Brazil's $12 billion iPad manufacturing deal in trouble

Jos

Posts: 3,073   +97
The reported $12 billion deal between Brazil and Foxconn to produce iPads in the South American country is in doubt, according to government officials. Apparently the two can't come to…

Read the whole story
 

SammyJames

Posts: 159   +2
Oh -- and duh -- I meant NORTH American labor. And I really meant UNITED STATES labor.

I'm getting REALLY sick and tired of hearing about all of these so-called "American" companies USING OTHER COUNTRIES FOR THEIR MANUFACTURING. MANUFACTURE HERE.

Questions...? DON'T ASK. JUST DO IT.
 

gwailo247

Posts: 2,006   +18
Actually Sammy, the problem is not Apple or Foxconn, the problem is the American consumer. People would not pay $1000 for an iPad.
 

mosu

Posts: 546   +187
Brazil, listen to me: Drop the iPad idea and collaboration with Apple, only one party wins here and it's not Brazil.
 

Greg S

Posts: 1,607   +442
Well, the problem with an $1000 ipad is that the $500 price tag is already to high for the lack of innovative features it has. If anyone can tell me more than two things that are a new technology on the ipad 2, I'll will be amazed.
 

tonylukac

Posts: 1,382   +72
People buy those overpriced other apple products. Let's say it. Manufacture all apple products in the us. They certainly have the cash.
 

SammyJames

Posts: 159   +2
mailpup said:
Ease up on the shouting, SammyJames.
You're right. I'm sorry. I should have been much calmer. Seriously.

I guess that maybe the problem IS the American consumer. But I guess also that if Americans were more engaged in producing our own technology, I believe that in the mid- to long-term, we might see a more stable price/performance ratio that would be attaianble. One possible scenario is that, if we hire more people at home to help manufacture products, then we could export the technology and get more money that way. Too, we could raise the price -- but each of us would have more cash in-hand with which to purchase said technology.

We've been on this slippery slope for the last forty years. Sure -- China has made it much cheaper for us to buy things. They have also made it more difficult for us to buy stuff, because so many of us aren't able to pay our medical bills -- let alone buy iPads and MacBook Pros.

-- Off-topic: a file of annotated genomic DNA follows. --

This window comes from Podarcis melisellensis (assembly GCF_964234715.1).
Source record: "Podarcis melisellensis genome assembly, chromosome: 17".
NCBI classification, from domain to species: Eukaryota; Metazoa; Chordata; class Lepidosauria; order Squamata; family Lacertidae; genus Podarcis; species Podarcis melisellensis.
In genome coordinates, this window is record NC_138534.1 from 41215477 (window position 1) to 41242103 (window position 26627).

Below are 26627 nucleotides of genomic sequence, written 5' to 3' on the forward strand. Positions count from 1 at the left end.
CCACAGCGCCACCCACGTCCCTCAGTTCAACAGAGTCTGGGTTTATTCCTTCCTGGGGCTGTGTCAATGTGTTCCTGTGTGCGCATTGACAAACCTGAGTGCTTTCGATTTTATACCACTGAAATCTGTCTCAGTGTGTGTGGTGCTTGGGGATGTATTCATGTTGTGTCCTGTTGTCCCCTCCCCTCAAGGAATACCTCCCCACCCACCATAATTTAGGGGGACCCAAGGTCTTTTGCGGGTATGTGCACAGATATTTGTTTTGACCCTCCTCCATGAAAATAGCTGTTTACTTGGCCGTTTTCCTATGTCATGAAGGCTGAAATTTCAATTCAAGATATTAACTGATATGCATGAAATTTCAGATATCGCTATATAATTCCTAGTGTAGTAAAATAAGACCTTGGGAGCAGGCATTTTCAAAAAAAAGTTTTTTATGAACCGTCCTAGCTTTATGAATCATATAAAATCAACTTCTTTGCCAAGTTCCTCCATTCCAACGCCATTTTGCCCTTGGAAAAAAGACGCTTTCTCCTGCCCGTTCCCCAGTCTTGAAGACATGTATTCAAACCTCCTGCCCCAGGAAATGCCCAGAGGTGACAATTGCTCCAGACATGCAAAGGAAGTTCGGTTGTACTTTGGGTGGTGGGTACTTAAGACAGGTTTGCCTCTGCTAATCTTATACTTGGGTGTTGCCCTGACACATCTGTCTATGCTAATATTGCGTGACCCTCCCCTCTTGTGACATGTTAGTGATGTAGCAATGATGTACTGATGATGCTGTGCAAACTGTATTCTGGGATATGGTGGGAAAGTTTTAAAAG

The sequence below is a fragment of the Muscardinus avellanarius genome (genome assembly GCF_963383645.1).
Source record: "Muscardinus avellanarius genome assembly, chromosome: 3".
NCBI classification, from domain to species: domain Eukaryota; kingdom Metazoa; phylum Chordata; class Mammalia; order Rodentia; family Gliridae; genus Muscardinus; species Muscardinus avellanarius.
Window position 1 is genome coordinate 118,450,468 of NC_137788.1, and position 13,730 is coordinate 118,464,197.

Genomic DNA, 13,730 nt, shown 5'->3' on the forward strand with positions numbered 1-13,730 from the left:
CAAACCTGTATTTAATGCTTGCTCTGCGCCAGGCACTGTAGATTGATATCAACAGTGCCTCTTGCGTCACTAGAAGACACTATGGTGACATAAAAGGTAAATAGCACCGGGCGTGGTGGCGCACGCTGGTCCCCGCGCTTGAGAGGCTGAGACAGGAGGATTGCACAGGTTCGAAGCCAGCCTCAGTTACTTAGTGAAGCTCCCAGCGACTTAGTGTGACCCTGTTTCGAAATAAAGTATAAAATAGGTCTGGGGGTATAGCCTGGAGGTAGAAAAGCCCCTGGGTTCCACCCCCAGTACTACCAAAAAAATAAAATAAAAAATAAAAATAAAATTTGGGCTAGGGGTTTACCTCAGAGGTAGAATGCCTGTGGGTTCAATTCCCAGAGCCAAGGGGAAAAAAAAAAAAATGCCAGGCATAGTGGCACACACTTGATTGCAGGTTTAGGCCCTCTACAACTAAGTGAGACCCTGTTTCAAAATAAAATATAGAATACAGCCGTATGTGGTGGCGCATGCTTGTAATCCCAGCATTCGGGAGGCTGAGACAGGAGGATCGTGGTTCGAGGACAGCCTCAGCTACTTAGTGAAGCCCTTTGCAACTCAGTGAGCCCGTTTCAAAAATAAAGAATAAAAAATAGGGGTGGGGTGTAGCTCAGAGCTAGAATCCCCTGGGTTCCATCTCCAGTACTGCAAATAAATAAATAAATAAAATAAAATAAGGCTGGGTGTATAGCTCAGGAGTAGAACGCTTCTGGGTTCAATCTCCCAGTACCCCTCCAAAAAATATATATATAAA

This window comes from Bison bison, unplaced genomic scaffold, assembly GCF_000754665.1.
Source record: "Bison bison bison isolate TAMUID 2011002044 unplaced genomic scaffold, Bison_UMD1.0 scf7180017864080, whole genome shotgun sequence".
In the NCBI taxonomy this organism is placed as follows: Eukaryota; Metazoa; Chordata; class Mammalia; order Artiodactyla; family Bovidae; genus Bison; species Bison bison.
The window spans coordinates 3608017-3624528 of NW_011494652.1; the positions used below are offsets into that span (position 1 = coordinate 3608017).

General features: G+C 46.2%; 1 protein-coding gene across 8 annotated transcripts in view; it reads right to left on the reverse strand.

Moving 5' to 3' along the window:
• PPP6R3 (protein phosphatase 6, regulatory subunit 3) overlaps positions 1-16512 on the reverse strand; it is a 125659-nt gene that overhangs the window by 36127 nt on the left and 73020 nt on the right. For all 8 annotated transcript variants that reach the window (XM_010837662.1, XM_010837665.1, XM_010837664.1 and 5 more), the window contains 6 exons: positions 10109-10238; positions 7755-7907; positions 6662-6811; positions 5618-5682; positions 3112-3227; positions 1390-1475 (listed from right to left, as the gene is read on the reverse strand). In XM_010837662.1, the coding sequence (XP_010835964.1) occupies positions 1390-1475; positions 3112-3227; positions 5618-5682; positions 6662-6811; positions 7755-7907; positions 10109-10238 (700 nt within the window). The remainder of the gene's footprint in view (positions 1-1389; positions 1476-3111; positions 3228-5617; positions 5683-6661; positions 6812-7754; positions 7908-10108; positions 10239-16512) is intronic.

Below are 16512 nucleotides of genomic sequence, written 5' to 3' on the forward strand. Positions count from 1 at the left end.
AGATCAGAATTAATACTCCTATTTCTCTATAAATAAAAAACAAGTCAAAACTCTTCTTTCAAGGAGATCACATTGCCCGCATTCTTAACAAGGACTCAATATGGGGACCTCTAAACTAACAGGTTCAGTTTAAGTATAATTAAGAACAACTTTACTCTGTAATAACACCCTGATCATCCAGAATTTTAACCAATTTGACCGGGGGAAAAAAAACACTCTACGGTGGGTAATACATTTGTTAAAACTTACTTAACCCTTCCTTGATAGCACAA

I can be reasonable. I'm still upset, because I've been out of a job for over 12 years.
 
G

Guest

As a brazilian, living in São Paulo and knowing a thing or two about IT, I am sure we do NOT have enough manpower with the skills and knowledge necessary to assemble iPads, in a massive scale, from scratch. Assembling them from imported parts is feasible and I truly believe things will end up like that.

The explanation is that we have an education system that has been in shambles for *decades*, so all the cheap labour we have can barely do simple math, or read single-sentence instructions - we can train them to solder chips on boards, but anything more than that is simply unfeasible.
 
This for guest 32.;
Are you really from Brazil?
We do not need apple overpriced products.
We already have Our IN HOUSE COMPANY manufacturing GOOGLE TABLETS.
www.tecmundo.com.br/m/13487.htm
en.m.wikipedia.org/wiki/Positivo_Informática
 
G

Guest

@BrazilMan, I'm from São Paulo, generally I'm at USP. I have seen many professors and students with iPads, I have never seen anyone using a touchpad which wasn't Apple.
Do you work for Positivo? Can you tell us wiht more accuracy about the pros and cons of manufacturing electronics in Brazil?
 
C

caravel

Actually Sammy, the problem is not Apple or Foxconn, the problem is the American consumer. People would not pay $1000 for an iPad.
+1

North American workers effectively compete in a world market for their jobs - the same market as someone in China who gets a few $$$'s per day assembling flashy consumer electronics.

It's a vicious circle and a lot of it comes down to the huge gaps in pay brought on by rampantly excessive profiteering. At one end of the spectrum, you have people earning ridiculous amounts of money for doing nothing, at the other you have those earning hardly enough to live on working seven days a week. Those at the bottom end provide the market for cheap imports and their wages are set by the global market - i.e. to make end product competitive globally, labour costs have to be cut to the bone...